A few references noted positive characteristics such as their loyalty and herding abilities.
But on the French left — riven by ideological splits from competing centuries — that job is akin to herding cats.
They beat the activists, dragging bloodied bodies through the snow and herding women and children into armored vans.
Old English heord "herd, flock," from Proto-Germanic *herdo- (cf. Old Norse hjorð, Old High German herta, German Herde, Gothic hairda "herd"), from PIE *kerdh- "a row, group, herd" (cf. Sanskrit śárdhah "herd, troop," Old Church Slavonic čreda "herd," Greek korthys "heap," Lithuanian kerdžius "shepherd"). Herd instinct in psychology is first recorded 1908.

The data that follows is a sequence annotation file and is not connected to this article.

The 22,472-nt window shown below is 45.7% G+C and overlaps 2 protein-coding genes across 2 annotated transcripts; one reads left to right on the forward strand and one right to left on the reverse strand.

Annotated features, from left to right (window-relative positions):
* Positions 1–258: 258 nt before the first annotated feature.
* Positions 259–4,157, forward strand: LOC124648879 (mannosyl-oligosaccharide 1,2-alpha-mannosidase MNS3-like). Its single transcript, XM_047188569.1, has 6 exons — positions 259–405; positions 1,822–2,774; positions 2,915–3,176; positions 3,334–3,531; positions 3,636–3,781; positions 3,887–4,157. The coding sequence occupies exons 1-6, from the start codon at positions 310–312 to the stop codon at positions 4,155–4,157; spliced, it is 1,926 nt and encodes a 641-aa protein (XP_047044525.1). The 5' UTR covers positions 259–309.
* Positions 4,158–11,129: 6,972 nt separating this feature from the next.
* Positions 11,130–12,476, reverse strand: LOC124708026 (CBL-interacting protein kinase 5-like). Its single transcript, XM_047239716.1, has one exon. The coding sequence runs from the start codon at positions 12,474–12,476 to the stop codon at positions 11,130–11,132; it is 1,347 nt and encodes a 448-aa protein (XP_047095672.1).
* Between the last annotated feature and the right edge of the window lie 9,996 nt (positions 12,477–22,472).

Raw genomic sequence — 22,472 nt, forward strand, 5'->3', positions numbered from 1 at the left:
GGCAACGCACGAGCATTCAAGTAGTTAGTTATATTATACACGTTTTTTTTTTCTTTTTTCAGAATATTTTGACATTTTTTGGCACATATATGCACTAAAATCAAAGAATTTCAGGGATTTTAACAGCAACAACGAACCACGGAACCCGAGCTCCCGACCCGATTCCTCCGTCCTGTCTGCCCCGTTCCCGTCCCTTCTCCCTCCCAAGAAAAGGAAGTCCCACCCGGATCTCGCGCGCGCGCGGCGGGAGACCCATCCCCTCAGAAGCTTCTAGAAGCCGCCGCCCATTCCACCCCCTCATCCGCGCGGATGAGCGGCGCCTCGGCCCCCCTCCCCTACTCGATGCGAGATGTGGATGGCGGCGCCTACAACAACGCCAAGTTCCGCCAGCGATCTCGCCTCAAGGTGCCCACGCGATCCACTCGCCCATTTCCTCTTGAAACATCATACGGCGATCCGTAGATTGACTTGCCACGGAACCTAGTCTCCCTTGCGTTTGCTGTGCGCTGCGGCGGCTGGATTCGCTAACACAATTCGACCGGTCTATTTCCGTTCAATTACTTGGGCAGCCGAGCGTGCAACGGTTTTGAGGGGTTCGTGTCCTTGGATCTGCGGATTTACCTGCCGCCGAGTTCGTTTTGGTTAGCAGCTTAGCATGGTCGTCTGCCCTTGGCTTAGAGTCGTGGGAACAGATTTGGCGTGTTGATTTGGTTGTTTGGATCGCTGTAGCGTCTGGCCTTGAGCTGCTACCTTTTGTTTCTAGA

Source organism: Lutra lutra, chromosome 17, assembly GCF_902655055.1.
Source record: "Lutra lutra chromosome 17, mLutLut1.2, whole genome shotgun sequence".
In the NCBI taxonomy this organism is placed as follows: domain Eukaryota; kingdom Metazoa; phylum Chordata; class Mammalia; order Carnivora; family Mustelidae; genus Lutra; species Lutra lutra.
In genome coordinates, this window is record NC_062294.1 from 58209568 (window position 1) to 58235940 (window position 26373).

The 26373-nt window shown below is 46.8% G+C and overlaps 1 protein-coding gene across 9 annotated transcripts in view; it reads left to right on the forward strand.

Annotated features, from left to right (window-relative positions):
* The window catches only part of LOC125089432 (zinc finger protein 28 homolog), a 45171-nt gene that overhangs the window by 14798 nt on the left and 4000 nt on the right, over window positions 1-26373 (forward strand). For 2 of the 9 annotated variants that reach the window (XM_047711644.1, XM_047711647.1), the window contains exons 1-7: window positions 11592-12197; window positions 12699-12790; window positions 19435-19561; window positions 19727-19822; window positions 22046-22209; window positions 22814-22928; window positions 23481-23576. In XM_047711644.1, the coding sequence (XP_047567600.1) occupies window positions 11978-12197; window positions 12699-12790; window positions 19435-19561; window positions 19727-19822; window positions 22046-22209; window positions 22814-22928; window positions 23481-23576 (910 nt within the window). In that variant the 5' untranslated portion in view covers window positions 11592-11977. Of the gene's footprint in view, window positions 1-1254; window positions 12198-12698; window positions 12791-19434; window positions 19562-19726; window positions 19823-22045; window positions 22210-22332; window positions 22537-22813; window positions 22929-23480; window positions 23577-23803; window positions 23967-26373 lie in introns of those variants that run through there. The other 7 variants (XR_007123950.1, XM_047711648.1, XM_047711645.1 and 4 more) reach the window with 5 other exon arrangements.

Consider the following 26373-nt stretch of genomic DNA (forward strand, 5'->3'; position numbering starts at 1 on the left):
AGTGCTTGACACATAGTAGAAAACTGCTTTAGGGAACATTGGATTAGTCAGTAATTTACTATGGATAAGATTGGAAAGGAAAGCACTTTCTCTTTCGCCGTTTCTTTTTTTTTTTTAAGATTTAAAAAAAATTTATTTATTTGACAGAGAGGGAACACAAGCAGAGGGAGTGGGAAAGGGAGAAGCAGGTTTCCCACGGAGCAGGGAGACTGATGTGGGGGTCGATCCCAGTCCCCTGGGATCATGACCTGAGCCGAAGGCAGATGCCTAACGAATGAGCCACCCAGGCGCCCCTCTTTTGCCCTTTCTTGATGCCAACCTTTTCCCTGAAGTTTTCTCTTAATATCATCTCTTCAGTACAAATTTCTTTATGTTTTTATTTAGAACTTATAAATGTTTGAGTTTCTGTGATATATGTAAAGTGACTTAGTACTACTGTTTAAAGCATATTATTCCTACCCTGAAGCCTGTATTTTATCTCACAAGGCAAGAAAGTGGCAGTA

mid-13c., "to watch over or herd (livestock);" of animals, "to gather in a herd, to form a flock," late 14c., from herd (n.). Related: Herded; herding.
Gen. 13:5; Deut. 7:14. (See CATTLE.)